Ceaseless Winds

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Saying Goodbye
Sailing South
Summer 07
Winter 07
  Alone Again
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  Sky Show
  Rocky Halley
  Rumples Trip
  Stuck Inside
  Back Outside
  Z or Dead
  Snow Pit
  Ice Radar


Well, first of all, dinner went well. Thirty three people were fed and even the yorkshire puddings rose at the right time, even if one or two rose to an unseemly size and tried to escape to a different shelf of the oven. I was certainly glad to get it over with, and a little disappointed to find that I wasn't even vaguely hungry at dinner time. If nothing else I now know I can fall back to cooking pub lunches.

After the stress of the cooking, came some relaxation. Soft snow lay on the ground and filled in the gaps between the bumps and ridges. Skidoos were started, ropes attached, skis secured and helmets hoisted onto heads. Skijoering is back for the summer and the gradient-starved residents of Halley get a chance to carve tight turns in fresh powder, and feel the speed of the skis on the snow. We get it a bit with the kites, and I think I've pushed faster with a kite than I like to go behind skidoo, but the different direction of the force lets me ski more like skiing. It does quickly drain the strength from my legs and arms, and after a couple of turns around I need to stop for a rest, if I've not flipped over and skidded into a pile of arms and legs and snow first. When we're not getting towed we can instead enjoy the thrilling experience of photographing the action one handed while trying not to be thrown from the weaving bucking back of the machine.

Tamsin Skijoers like a deamon
Tamsin Skijoers like a deamon

More and more people pile into the station. They're here to work, but Z or Dead, the band I've been pretending to play in all winter, is here to entertain them. As we expect the pace of work to pick up next week (from the 12 hours shifts were working now...) we thought we'd throw a party and took over the garage for our final farewell concert. After three albums (Frosty Reception, The Road to Rehab, AEP: All of the Paperwork none of the Pension) which were popular with the critics (Q: Without a doubt the second loudest band in Antarctica) and loved by the public (...better than the band at Rothera) we decided that setting the controls for the middle of the road had run its course and will each set off on a solo journey to rediscover the true African roots that underlie the subtle tones of sleazy 80s big-hair power ballards. The garage worked well as a venue as it let everyone who wasn't into noise get some sleep, and added an interesting industrial ambience to the procedings. DJ Tom played us in with a bout of German Techno and literally one person danced like nobody was watching as we launched into the touching and tender Canadian folk classic "Run to You". Yes, we rocked. Oh! Boy! Did we rock.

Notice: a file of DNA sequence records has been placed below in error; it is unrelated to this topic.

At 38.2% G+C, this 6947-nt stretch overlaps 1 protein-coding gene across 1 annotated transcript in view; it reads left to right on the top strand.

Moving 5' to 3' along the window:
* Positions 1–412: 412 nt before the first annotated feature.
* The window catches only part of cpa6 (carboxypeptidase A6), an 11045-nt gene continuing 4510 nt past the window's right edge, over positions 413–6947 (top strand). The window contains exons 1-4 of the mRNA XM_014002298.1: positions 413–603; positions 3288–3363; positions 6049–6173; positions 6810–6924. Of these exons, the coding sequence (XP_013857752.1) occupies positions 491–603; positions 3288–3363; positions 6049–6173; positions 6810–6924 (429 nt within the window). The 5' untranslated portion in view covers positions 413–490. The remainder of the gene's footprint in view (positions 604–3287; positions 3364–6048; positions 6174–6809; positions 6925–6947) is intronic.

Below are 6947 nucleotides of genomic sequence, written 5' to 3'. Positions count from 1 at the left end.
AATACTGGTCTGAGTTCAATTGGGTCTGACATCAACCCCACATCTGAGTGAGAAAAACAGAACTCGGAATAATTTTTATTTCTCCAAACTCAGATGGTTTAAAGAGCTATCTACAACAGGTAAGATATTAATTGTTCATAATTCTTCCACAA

Tom opens
Tom opens

Z or Dead play the Garage
Z or Dead play the Garage

ZStock Flyer
ZStock Flyer

(Art by Dave and Joe.)

We've around sixty people here now, so we've got a whole lot done, except that now the wind has risen and left sixty people kicking their heels waiting for a chance to use a crane or knock over some snow with a bulldozer. In some ways the winds we're having are helpful as they'll be breaking up the coastal ice near Halley, making it less likely that the Shackleton will get stuck in a lump of the stuff like it did last year. Beyond getting in the way of work, it's main bad side is that it might blow away too much of the sea ice. Ideally there'll be a fringe a couple of kilometers thick left clinging to the ice cliffs, as none of the usual ice harbours are large enough to fit the Anderma, which will be offloading Halley VI once it arrives. Everyone here is waiting nervously for the weather to settle and hoping that the plan we had last week might still work next week.

Skidoos parked in Ceaseless Winds
Skidoos parked in Ceaseless Winds

Endless Snow blows over sledges
Endless Snow blows over sledges


We're not just worried about the ice near the station though, there's quite a lot of it still bobbing around in the sea around the continent and, compared with previous years, quite a lot of the stuff that might have melted or broken up by now is still there. The Shackleton has left Cape Town and will hit the ice edge in a day or two. Although we have fairly good satelite products showing the ice concentration, until the ship first noses into the pack we'll have no idea of quite what she faces or how long it might take for her to get here. Ladies and gentlemen, place bets now.

Sea Ice around Antarctica
Sea Ice around Antarctica

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